Sunday sketch #349
A quick, cute design this week, and an excuse to talk about colour placement.
This design is set on point, and just features squares and quarter-circles (or drunkard’s path units). In the version above, the squares are coloured the same as the background, and the curves are in white, yellow, orange (light, medium or dark) or pink.
Even though each row features squares of background colour, they look like they’re two zig-zagging lines twisting round each other – like a double coil of white plus another colour. I’m not sure what optical illusion is at play here; it’s not really a transparency effect, because white plus any of these colours wouldn’t produce that background colour. But somehow the brain just seems to imagine that those squares are connecting the curves on either side to create a long, winding coil.
The design works horizontally too.
And in a more limited palette.
The design doesn’t have the same effect with a different colour placement though. Below I’ve used different placement in each row, and you can see how it changes the whole effect – in some places, the transparency is there but less effective; in other cases, it’s gone completely, leaving quite a clunky design in its wake.
The first row above features a transparency effect: the white and red zig-zags overlap in pink squares, which makes sense. I feel like it’s a bit ‘heavier’ than the second row. The third and fifth rows lose that effect completely, and feel very clunky (and boring) to me. The fourth row retains the zig-saggy feel (for the most part), but using red to colour in the squares where the white and pink ‘overlap’ doesn’t quite work, so feels a bit wrong.
So anyway, if a pattern featured a design like this, I think it would be important to tell people how the overall effect might change with different fabric placement. Something that looks great on paper might end up looking very dodgy in fabric if you weren’t careful.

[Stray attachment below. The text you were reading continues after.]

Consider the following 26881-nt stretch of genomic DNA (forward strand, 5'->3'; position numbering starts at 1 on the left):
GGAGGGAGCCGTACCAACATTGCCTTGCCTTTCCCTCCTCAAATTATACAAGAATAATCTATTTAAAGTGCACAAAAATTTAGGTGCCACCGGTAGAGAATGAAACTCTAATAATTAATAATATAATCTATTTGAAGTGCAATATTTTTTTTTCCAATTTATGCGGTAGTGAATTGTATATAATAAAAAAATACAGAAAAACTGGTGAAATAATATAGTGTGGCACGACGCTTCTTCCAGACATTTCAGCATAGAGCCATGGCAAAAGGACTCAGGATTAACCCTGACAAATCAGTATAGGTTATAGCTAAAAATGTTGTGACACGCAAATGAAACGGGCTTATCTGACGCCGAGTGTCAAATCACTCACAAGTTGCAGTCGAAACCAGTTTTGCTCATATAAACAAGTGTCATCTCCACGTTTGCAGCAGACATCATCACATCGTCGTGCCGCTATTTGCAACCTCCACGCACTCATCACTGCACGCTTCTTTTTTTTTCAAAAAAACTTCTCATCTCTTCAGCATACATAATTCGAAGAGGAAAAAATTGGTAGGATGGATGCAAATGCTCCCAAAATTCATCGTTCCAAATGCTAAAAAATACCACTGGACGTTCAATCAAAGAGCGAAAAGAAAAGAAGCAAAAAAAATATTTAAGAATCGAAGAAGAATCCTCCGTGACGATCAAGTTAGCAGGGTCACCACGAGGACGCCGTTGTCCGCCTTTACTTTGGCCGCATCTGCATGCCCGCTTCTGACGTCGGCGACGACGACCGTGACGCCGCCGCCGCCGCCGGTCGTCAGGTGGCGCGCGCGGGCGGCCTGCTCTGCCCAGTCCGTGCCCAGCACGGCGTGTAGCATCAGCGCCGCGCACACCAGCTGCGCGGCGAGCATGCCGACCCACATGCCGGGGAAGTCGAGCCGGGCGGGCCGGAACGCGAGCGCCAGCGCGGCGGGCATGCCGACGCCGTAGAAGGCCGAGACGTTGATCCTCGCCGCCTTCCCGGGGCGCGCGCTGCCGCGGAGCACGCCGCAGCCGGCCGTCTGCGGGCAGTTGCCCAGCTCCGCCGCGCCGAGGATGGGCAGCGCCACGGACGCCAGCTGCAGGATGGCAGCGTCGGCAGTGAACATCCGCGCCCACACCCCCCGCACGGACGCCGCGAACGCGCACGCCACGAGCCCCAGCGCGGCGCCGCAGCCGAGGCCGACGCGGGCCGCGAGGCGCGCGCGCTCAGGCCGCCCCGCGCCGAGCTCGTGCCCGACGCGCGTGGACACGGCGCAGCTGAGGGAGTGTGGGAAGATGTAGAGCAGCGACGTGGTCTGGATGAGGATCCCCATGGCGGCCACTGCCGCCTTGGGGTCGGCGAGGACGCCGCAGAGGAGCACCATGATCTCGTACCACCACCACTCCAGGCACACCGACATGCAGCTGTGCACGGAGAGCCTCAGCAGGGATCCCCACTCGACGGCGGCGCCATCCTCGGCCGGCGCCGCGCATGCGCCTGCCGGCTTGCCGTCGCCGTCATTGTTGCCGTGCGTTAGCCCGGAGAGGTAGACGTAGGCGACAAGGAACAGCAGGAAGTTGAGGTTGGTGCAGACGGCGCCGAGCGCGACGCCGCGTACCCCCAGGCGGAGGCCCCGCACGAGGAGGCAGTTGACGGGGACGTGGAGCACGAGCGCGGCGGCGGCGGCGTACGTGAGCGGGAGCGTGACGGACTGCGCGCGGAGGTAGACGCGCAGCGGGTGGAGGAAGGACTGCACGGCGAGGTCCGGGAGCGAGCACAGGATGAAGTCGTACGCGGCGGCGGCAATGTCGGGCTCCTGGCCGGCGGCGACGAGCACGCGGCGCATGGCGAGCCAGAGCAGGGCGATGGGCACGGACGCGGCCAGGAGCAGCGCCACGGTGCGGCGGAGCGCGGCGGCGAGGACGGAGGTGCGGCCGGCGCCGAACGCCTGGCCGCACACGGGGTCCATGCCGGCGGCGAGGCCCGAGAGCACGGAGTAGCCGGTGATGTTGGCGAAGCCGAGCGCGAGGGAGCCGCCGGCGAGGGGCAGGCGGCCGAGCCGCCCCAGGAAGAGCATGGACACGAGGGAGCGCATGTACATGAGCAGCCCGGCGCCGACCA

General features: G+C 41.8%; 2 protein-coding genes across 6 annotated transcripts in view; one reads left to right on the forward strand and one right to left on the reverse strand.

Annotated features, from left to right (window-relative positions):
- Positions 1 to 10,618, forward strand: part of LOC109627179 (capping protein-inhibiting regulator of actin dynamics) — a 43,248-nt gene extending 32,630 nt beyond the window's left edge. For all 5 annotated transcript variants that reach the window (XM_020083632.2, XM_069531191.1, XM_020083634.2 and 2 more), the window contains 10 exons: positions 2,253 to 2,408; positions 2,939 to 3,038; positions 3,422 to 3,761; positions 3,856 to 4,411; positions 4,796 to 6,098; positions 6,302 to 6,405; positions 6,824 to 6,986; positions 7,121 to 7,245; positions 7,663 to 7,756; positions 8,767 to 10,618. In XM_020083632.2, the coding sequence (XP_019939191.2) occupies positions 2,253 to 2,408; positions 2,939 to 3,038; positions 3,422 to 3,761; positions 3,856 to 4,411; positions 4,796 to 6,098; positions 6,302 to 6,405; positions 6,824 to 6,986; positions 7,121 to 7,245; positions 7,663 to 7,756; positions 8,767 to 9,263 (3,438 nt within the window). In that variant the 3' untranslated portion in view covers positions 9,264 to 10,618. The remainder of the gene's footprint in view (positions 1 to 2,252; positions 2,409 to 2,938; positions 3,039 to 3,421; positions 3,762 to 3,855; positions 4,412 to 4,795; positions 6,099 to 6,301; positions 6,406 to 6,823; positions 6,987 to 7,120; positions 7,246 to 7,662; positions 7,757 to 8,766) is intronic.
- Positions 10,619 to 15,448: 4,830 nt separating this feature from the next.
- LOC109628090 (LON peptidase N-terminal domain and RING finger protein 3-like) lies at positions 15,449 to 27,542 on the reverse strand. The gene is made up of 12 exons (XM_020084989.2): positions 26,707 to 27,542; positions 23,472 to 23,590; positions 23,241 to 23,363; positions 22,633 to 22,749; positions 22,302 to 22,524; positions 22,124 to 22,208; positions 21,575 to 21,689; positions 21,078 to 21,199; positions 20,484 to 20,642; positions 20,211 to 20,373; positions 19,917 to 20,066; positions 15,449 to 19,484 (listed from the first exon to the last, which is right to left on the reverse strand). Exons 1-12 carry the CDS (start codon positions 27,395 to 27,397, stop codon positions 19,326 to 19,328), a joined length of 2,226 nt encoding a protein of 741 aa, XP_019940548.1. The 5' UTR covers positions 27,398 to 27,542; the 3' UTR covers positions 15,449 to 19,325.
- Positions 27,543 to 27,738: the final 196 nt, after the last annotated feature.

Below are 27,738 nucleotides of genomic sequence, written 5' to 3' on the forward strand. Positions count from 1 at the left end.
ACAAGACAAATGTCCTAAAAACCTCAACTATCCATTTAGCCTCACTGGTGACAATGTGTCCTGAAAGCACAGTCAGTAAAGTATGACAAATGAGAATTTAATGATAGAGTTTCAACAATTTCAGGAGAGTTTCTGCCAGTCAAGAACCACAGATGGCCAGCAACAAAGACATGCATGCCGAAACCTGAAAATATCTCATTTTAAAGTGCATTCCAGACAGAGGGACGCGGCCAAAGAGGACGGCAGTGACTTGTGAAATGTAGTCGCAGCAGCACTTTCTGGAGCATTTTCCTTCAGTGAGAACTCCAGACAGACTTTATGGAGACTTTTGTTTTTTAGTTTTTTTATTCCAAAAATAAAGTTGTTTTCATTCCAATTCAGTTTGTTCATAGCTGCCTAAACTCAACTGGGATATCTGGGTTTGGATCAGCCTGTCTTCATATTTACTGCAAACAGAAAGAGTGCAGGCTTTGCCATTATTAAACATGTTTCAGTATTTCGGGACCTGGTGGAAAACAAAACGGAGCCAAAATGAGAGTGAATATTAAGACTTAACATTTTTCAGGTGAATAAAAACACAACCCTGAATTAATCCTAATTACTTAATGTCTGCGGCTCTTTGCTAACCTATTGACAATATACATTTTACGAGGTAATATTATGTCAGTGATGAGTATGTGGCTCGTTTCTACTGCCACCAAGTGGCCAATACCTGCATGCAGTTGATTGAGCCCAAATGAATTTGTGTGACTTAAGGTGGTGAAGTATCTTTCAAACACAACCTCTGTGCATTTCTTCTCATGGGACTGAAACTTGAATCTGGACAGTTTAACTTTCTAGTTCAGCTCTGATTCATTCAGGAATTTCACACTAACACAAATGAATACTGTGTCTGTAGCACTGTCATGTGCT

Of course, the same design can be coloured completely differently, to avoid any of these problems 🙂
These designs could be made into quilts by arranging squares and quarter-circles (or drunkard’s path units) on point. The last version uses half-square triangles instead of squares. All fairly straightforward!
Sunday sketch #347
Here are the diamonds I mentioned last week. I’ve simplified the inside of the block by removing the half-square triangles (they’re just coloured as squares now), which also removes the internal octagon. (This is all compared to the past few week’s sketches; if you’ve no idea what I’m on about, start with Sunday sketch #344 and go from there!)
This first version feels like overlapping lace to me… that circular movement, and all the dark blocks overlaid on a white background.
Making the internal stars white instead of dark blue helps to lighten the whole design, although I feel like the overlapping effect isn’t as prominent. As usual, I can’t decide which one I prefer.
And here’s a throwback to last week’s design, with the internal octagon shape back again and the diamonds coloured in the opposite way to the background.
I like how an element that wasn’t even really obvious in previous versions of this block is now the most prominent. It just goes to show the difference that colour (and colour placement) can make in a design.
I’m sure I could go for another few weeks, tweaking this design to create new sketches, but you get the idea. If a block has enough elements, you can add and subtract small components to make a big difference to the overall design. And then one design sparks another, which sparks another… ad infinitum.
I’d love to see some of these designs as actual quilts. They’d be easy to construct – they’re just half-rectangle triangles, half-square triangles and triangle-in-a-square units – and they’re all block-based, so you could batch-sew similar components and/or pieces of the same colour. (I love planning how I’ll approach a new project 🙂 )
Sunday sketch #337
I don’t have too many designs up my sleeve at the moment, and when I sat down recently to draw something new, I ended up rehashing an old sketch.
This week’s design is a reworking of Sunday sketch #318, which I posted in July. I introduced some curves, which actually make the whole design simpler to construct as a quilt.
The shapes kinda remind me of Christmas crackers too: long rectangles (or cyclinders) capped by triangles at both ends.
Like the original sketch, this one illustrates the Bezold effect – an optical illusion where a colour (in this case, orange) looks slightly different depending on which colours are next to it. I didn’t know there was a name for this until Carolina Oneto mentioned it in a comment on my Instagram post for Sunday sketch #324 (obviously it’s an effect I use a fair bit!).
Anyway, this sketch could be made into a quilt using flying geese, half circles (or quarter-circles or drunkard’s paths units) and squares. I think it’d be much easier to make than the original sketch on which it’s based!